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41% of Australians Spending More Than $60 per Week on Fuel, Says Survey 

Aussies feeling the pinch at the pump: survey reveals rising fuel costs force change in driving habits
  Written by 
Adrian Edlington
Adrian Edlington is PR & Communications Manager at Savvy. With a keen interest in personal finance, car loans, the mortgage industry, cost of living pressures, electric vehicles and renewable technology, Adrian's research includes conducting primary data surveys and analysis of up-to-the-minute secondary Australian data sources. His work on behalf of Savvy has been featured on ABC.net.au The Conversation, the Sydney Morning Herald, AFR, News.com.au, The Age, Herald Sun, Adelaide Now, SBS On The Money, 7News, Car Expert, Which Car, Drive.com.au and more. In his spare time, Adrian enjoys mountain biking and business podcasts.
Our authors
 
  Reviewed by 
Bill Tsouvalas

Reviewer

Bill Tsouvalas
Bill Tsouvalas is the managing director and a key company spokesperson at Savvy. As a personal finance expert, he often shares his insights on a range of topics, being featured on leading news outlets including News Corp publications such as the Daily Telegraph and Herald Sun, Fairfax Media publications such as the Australian Financial Review, the Seven Network and more. Bill has over 15 years of experience working in the finance industry and founded Savvy in 2010 with a vision to provide affordable and accessible finance options to all Australians. He has built Savvy from a small asset finance brokerage into a financial comparison website which now attracts close to 2 million Aussies per year and was included in the BRW’s Fast 100 in 2015 as one of the fastest-growing companies in the country. He’s passionate about helping Australians make financially savvy decisions and reviews content across the brand to ensure its accuracy. You can follow Bill on LinkedIn.
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Published on March 21st, 2024

Last updated on June 27th, 2024



Fact checked

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Fuel pumps in Australia

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Aussies feeling the pinch at the pump: survey reveals rising fuel costs force change in driving habits

  • 34% of Australians spending between $31-$60 per week on petrol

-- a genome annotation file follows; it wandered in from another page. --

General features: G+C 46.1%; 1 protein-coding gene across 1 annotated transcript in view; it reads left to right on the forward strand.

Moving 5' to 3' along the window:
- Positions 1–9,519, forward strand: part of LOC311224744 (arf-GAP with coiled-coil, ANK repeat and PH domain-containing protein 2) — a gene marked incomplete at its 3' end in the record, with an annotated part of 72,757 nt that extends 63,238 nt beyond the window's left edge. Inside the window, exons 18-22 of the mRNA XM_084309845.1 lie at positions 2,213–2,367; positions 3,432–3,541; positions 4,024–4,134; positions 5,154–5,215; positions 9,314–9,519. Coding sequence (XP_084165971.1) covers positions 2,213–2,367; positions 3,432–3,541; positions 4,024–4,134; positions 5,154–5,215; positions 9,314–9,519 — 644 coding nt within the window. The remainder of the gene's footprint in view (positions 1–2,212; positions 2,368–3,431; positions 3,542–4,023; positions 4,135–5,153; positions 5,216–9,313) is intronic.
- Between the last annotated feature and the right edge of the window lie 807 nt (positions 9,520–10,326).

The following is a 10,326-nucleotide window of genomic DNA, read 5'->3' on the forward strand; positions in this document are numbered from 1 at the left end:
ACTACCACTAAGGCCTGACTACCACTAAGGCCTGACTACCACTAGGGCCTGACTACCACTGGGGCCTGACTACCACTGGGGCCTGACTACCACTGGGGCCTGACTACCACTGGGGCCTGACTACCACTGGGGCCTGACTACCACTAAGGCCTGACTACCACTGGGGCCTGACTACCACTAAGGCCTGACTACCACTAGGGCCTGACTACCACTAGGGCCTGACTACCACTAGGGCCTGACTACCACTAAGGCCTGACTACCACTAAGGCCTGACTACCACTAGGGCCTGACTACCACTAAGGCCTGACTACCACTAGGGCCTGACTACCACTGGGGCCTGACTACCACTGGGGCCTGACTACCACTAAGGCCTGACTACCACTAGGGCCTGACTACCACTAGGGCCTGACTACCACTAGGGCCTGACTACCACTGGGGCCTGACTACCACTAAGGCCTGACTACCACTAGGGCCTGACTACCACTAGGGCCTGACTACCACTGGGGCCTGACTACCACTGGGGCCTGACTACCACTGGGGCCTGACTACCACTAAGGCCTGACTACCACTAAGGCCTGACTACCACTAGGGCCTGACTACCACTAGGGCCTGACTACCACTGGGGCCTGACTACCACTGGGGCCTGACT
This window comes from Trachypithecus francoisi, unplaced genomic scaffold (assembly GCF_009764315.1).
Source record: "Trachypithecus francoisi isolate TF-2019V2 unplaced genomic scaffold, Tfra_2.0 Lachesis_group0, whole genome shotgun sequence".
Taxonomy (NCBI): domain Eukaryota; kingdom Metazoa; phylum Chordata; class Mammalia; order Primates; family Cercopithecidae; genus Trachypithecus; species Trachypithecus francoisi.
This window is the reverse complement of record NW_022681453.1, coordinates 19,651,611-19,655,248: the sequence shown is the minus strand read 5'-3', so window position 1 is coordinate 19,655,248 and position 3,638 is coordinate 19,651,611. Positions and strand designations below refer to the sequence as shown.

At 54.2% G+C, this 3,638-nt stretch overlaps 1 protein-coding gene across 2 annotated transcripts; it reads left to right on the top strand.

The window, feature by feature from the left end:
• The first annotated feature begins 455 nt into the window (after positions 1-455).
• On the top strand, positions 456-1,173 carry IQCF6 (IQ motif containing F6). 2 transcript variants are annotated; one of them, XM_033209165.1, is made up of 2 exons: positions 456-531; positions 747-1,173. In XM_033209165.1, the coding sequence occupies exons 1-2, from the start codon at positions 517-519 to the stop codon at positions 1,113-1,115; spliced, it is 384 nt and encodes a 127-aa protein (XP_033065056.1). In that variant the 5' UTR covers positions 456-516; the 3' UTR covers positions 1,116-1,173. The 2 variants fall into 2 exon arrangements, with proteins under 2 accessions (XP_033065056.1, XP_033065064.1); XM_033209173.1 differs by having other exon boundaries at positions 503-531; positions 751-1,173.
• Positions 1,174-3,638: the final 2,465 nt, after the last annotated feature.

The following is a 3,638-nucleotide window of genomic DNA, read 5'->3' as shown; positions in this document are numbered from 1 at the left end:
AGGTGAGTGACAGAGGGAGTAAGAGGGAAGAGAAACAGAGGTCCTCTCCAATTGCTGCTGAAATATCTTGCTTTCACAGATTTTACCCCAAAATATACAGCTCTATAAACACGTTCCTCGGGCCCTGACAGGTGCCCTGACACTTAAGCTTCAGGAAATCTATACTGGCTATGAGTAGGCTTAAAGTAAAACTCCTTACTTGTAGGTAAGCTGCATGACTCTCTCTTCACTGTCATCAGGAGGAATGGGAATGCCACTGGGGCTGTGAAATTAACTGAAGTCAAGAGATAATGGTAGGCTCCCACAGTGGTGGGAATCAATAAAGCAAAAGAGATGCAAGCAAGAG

• 21% spending between $61-$90, 12% spending between $91-$120
  • 43% say they will “drive less” to mitigate fuel price increases
  • 37% say they will use discount apps; 26% say they will switch to public transport

Fuel prices in Australia

A nationally representative survey commissioned by Savvy at the end of 2023 has shown that a little over a third (34%) of Australian adults (n=1,000) are spending between $31-$60 on fuel for their vehicles, per week. 

21% said they were spending between $61-$90; 13% said they were spending between $91-$120. 6% were spending between $121-$160, with 16% saying they’re spending between $1 and $30. 

10% of those surveyed did not own a vehicle. 

The national average petrol retail price in 2023 was 189.8c per litre, according to the Australian Institute of Petroleum. This represents a 77.8% increase over the previous high of 148.8c per litre in 2021. The average price in 2022 was 184.2c per litre. 

This may indicate Australians are no longer filling up their tanks each week, with a mere 8% of Australians saying it cost between $31-$60 to fill up their tank when polled in 2022. 

33% said it cost between $61-$90 to fill up their tank, with a further 33% saying it costs between $91-$120. 

From the 5th of February 2024, the fuel excise on petroleum condensate (petrol) and diesel will increase from 0.488c per litre to 0.496c per litre.  

These results can be compared to our earlier surveys and reports on the effects of rising petrol prices on Australians in our 2022 Cost of Living Survey – Petrol, Inflationary pressures and fuel survey, and Petrol prices around Australia report

How much do you usually spend on fuel per week? (by gender)

Male FemaleOther/ Prefer not to sayTotal
Gender breakdown 49949741000
$1 - $3094 (19%)70 (14%)- 164 (16%)
$31 - $60159 (32%)178 (36%)2 (50%)339 (34%)
$61 - $90100 (20%)108 (22%)-208 (21%)
$91 - $120 55 (11%)61 (12%)-116 (12%)
$121 - $16035 (7%)20 (4%)-55 (6%)
$160+ 11 (2%) 8 (2%)- 19 (2%)
I don't have a car / Use public transport45 (9%)-52 (10%)2 (50%)99 (10%)

Savvy's Fuel Spend Survey, 2023-24

How much do you usually spend on fuel per week? (by State & Territory)

Average Petrol Retail PriceNSWVICQLDSAWANTTASACTNational
Totals by state32325120272106722171000
$1 - $3099 (31%)79 (31%)43 (21%)10 (14%)22 (21%)2 (29%)5 (23%)4 (24%)264 (26%)
$31 - $60127 (39%)85 (34%)82 (41%)25 (35%)41 (39%)1 (14%)6 (27%)3 (18%)370 (37%)
$61 - $90129 (40%)107 (43%)94 (47%)36 (50%)43 (41%) 4 (57%)9 (41%)4 (24%)426 (43%)
$91 - $120126.8126.0119.7126.7126.1134.7129.9125.362 (6%)